For the first time since the most recent recession began, the nation experienced an annual increase of median household income, according to new Census data.
The U.S. median household income grew 5.2% between 2014 and 2015. The subsequent figure of $56,516 landed just 1.6% shy of the 2007 median.
Among regions, the West anchored much of the growth, with a 6.4% increase. The South, at 2.9%, realized the slowest growth. One southern market, however, claimed the top metro-level growth in the country. Observing the 25 most populous metropolitan areas, Atlanta managed a 7.1% year-over-year swing in median household income.
Atlanta’s income growth parallels strong employment gains from mid-2014 through mid-2015. During that period, Atlanta gained an average of 92,000 jobs annually, growing the employment base nearly 4%. The increase in income can partially be credited to a steady rise in the Professional/Business Services employment segment, which accounts for nearly a fifth of Atlanta’s total employees. Since 2014, the sector has expanded by more than 12%.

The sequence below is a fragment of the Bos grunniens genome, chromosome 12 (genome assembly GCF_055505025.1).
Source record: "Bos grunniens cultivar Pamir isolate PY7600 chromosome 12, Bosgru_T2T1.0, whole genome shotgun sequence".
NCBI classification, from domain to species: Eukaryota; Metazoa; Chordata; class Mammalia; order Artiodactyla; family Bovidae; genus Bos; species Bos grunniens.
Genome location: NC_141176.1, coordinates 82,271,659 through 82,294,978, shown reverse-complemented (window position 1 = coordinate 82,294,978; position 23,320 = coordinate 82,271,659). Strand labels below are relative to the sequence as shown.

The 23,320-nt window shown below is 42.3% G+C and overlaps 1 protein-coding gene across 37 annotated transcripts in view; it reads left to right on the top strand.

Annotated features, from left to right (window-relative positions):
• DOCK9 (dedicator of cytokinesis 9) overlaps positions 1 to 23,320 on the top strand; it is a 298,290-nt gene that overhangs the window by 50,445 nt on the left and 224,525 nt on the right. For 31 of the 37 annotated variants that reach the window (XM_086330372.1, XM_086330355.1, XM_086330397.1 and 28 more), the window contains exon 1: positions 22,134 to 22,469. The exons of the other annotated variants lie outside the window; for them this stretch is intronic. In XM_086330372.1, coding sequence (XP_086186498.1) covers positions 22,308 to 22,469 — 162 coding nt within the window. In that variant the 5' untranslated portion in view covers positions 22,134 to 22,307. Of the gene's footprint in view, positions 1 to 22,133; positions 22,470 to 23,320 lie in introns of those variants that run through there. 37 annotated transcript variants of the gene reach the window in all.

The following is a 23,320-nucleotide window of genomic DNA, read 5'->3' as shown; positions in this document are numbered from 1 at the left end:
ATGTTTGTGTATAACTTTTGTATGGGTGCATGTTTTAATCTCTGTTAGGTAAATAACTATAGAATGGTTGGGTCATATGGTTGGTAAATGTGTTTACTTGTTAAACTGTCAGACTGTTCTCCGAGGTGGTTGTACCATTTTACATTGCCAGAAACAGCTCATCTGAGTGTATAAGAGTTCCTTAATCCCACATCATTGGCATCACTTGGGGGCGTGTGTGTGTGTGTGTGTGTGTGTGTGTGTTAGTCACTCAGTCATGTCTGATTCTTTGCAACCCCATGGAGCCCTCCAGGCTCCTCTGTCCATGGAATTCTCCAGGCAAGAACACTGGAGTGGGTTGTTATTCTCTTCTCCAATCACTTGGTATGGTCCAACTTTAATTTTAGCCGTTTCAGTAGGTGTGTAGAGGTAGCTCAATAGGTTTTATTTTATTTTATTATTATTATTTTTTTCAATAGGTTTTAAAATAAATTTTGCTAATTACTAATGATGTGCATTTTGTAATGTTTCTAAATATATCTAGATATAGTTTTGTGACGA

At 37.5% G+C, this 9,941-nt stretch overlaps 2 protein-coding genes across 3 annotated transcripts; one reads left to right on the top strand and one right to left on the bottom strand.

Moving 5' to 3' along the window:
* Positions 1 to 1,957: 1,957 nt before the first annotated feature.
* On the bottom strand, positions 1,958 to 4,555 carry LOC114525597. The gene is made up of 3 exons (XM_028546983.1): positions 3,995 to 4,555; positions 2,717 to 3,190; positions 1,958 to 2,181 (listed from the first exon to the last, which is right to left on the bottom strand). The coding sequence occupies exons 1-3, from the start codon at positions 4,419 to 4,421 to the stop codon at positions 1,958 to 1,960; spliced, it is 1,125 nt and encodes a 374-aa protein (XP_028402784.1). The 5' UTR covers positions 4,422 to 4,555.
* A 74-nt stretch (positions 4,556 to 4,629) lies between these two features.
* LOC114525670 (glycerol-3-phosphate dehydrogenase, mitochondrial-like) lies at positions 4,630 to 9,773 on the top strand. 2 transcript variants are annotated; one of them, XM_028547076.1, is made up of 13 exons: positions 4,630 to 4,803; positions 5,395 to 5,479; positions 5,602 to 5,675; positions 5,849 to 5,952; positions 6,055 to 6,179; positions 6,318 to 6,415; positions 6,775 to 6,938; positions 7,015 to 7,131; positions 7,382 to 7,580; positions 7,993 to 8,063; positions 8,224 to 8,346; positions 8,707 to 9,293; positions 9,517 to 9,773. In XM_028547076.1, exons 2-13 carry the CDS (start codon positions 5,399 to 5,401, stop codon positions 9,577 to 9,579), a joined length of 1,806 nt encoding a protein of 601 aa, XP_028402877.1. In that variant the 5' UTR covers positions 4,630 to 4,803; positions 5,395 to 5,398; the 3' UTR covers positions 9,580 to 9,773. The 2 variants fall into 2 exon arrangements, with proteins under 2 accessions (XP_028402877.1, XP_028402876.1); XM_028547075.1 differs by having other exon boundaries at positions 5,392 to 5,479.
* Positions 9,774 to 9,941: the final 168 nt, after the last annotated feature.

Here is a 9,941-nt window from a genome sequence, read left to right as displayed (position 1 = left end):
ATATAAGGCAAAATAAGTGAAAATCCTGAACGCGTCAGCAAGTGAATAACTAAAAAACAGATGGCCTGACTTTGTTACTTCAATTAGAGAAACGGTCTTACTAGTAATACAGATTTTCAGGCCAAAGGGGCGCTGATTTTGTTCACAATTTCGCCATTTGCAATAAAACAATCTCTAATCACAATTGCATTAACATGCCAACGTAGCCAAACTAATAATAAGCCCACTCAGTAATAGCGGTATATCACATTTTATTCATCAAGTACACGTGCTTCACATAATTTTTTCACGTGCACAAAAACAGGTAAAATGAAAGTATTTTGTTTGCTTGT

Less surprising is the San Francisco-Oakland area’s ranking. The area landed in the #2 spot, with median household income growth registering at 6.2%. The market’s employment climate demonstrates continued momentum typical of northern California metros since the recession.
Several of the metro areas with the fastest income growth also had the highest median incomes in 2015. The top four spots were made up of such areas, and that have relatively high costs of living.
Washington, DC topped the list, with median income of $93,297, followed by San Francisco-Oakland, Boston and Seattle. DC neighbor Baltimore also made the list, as did Denver and Minneapolis/St. Paul. Both Denver and the Twin Cities boast strong local economies with very low unemployment.